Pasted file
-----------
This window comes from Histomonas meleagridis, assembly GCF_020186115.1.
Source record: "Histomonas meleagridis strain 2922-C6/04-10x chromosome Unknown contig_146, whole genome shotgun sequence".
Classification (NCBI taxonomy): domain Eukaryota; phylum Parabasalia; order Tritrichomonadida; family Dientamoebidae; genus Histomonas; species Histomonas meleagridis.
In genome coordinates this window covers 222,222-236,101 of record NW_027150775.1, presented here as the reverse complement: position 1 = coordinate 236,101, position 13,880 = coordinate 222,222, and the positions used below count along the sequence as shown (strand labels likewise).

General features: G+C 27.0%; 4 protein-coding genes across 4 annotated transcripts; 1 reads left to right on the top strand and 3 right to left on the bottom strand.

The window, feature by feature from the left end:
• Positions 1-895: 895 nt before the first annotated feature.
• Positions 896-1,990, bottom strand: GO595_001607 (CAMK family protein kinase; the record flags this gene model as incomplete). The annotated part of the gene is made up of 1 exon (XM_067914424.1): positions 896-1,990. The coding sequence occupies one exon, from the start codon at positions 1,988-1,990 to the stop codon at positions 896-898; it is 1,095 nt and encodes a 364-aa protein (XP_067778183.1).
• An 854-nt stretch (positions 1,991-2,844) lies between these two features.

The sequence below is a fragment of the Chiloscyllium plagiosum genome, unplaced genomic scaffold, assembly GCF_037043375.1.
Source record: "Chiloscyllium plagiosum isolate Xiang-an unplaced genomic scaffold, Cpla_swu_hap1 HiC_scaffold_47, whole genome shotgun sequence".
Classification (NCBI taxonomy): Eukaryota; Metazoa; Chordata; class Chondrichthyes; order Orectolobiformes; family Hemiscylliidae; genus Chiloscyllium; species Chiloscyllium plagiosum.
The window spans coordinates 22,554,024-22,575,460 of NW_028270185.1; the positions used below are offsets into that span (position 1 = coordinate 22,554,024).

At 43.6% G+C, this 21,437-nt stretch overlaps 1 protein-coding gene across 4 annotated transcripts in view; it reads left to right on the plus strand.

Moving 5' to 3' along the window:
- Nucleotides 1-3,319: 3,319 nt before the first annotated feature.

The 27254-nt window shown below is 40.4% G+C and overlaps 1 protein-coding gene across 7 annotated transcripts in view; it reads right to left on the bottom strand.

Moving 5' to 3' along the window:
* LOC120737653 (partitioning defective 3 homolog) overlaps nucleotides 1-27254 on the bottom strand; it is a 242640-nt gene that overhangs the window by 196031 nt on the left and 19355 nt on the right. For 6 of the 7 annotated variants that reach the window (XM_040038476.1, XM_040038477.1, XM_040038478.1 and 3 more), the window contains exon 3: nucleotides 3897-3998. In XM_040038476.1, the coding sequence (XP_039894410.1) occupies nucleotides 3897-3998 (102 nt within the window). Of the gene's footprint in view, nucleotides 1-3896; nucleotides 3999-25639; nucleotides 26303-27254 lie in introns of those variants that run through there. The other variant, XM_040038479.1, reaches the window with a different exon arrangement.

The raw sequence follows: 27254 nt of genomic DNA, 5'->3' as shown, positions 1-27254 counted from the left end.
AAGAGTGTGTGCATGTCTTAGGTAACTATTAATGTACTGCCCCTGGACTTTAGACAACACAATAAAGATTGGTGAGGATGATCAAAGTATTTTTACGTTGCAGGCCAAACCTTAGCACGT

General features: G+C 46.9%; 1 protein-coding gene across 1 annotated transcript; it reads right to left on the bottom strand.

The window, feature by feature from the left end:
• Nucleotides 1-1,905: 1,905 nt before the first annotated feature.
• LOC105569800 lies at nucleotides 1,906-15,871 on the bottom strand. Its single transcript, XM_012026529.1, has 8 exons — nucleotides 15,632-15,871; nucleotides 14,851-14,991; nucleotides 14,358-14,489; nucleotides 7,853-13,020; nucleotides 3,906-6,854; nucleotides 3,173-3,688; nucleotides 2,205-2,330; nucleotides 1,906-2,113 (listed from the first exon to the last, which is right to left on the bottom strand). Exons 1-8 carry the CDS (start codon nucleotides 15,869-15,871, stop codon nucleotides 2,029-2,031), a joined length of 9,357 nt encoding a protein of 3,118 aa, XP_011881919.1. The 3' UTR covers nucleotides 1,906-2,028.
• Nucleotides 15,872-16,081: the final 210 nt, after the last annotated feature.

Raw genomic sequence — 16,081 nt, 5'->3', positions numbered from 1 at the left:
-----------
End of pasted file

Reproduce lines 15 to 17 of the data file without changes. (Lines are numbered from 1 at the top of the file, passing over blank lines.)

Moving 5' to 3' along the window:
- Nucleotides 1-3,319: 3,319 nt before the first annotated feature.

The 27254-nt window shown below is 40.4% G+C and overlaps 1 protein-coding gene across 7 annotated transcripts in view; it reads right to left on the bottom strand.